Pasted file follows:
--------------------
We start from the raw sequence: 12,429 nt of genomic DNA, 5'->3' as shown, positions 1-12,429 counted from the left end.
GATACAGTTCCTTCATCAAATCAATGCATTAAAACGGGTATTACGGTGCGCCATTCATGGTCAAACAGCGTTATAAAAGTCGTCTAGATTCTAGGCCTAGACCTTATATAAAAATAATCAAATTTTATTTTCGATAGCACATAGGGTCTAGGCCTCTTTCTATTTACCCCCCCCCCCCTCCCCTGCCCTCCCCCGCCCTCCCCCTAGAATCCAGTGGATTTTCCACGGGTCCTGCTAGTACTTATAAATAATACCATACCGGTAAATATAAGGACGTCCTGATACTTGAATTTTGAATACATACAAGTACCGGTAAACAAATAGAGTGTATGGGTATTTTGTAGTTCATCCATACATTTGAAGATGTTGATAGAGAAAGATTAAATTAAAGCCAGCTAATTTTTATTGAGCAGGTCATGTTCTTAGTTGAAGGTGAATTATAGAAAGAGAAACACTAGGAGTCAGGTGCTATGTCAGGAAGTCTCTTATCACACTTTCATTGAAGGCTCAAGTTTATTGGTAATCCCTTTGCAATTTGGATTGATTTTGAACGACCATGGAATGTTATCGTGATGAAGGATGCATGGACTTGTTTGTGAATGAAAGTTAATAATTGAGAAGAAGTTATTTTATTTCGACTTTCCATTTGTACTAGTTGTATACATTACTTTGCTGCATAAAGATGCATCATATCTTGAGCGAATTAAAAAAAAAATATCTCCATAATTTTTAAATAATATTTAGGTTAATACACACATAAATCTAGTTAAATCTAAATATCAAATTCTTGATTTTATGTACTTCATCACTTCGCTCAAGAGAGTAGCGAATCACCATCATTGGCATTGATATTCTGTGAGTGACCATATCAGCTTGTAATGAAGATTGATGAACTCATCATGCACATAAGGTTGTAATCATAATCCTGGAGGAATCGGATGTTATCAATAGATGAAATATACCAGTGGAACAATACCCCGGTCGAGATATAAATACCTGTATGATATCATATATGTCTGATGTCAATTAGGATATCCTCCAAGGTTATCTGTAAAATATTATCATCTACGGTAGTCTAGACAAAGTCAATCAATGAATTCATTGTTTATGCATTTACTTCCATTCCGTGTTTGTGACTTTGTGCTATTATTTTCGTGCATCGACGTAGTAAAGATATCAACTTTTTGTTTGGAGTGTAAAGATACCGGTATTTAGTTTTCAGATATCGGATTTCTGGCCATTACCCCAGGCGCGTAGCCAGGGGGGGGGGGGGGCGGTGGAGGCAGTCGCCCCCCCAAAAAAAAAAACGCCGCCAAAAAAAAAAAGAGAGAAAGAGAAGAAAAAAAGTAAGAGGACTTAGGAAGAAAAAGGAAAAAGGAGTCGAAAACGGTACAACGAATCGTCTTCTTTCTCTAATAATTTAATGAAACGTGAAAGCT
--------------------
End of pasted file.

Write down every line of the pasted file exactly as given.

We start from the raw sequence: 12,429 nt of genomic DNA, 5'->3' as shown, positions 1-12,429 counted from the left end.
GATACAGTTCCTTCATCAAATCAATGCATTAAAACGGGTATTACGGTGCGCCATTCATGGTCAAACAGCGTTATAAAAGTCGTCTAGATTCTAGGCCTAGACCTTATATAAAAATAATCAAATTTTATTTTCGATAGCACATAGGGTCTAGGCCTCTTTCTATTTACCCCCCCCCCCCTCCCCTGCCCTCCCCCGCCCTCCCCCTAGAATCCAGTGGATTTTCCACGGGTCCTGCTAGTACTTATAAATAATACCATACCGGTAAATATAAGGACGTCCTGATACTTGAATTTTGAATACATACAAGTACCGGTAAACAAATAGAGTGTATGGGTATTTTGTAGTTCATCCATACATTTGAAGATGTTGATAGAGAAAGATTAAATTAAAGCCAGCTAATTTTTATTGAGCAGGTCATGTTCTTAGTTGAAGGTGAATTATAGAAAGAGAAACACTAGGAGTCAGGTGCTATGTCAGGAAGTCTCTTATCACACTTTCATTGAAGGCTCAAGTTTATTGGTAATCCCTTTGCAATTTGGATTGATTTTGAACGACCATGGAATGTTATCGTGATGAAGGATGCATGGACTTGTTTGTGAATGAAAGTTAATAATTGAGAAGAAGTTATTTTATTTCGACTTTCCATTTGTACTAGTTGTATACATTACTTTGCTGCATAAAGATGCATCATATCTTGAGCGAATTAAAAAAAAAATATCTCCATAATTTTTAAATAATATTTAGGTTAATACACACATAAATCTAGTTAAATCTAAATATCAAATTCTTGATTTTATGTACTTCATCACTTCGCTCAAGAGAGTAGCGAATCACCATCATTGGCATTGATATTCTGTGAGTGACCATATCAGCTTGTAATGAAGATTGATGAACTCATCATGCACATAAGGTTGTAATCATAATCCTGGAGGAATCGGATGTTATCAATAGATGAAATATACCAGTGGAACAATACCCCGGTCGAGATATAAATACCTGTATGATATCATATATGTCTGATGTCAATTAGGATATCCTCCAAGGTTATCTGTAAAATATTATCATCTACGGTAGTCTAGACAAAGTCAATCAATGAATTCATTGTTTATGCATTTACTTCCATTCCGTGTTTGTGACTTTGTGCTATTATTTTCGTGCATCGACGTAGTAAAGATATCAACTTTTTGTTTGGAGTGTAAAGATACCGGTATTTAGTTTTCAGATATCGGATTTCTGGCCATTACCCCAGGCGCGTAGCCAGGGGGGGGGGGGGGCGGTGGAGGCAGTCGCCCCCCCAAAAAAAAAAACGCCGCCAAAAAAAAAAAGAGAGAAAGAGAAGAAAAAAAGTAAGAGGACTTAGGAAGAAAAAGGAAAAAGGAGTCGAAAACGGTACAACGAATCGTCTTCTTTCTCTAATAATTTAATGAAACGTGAAAGCT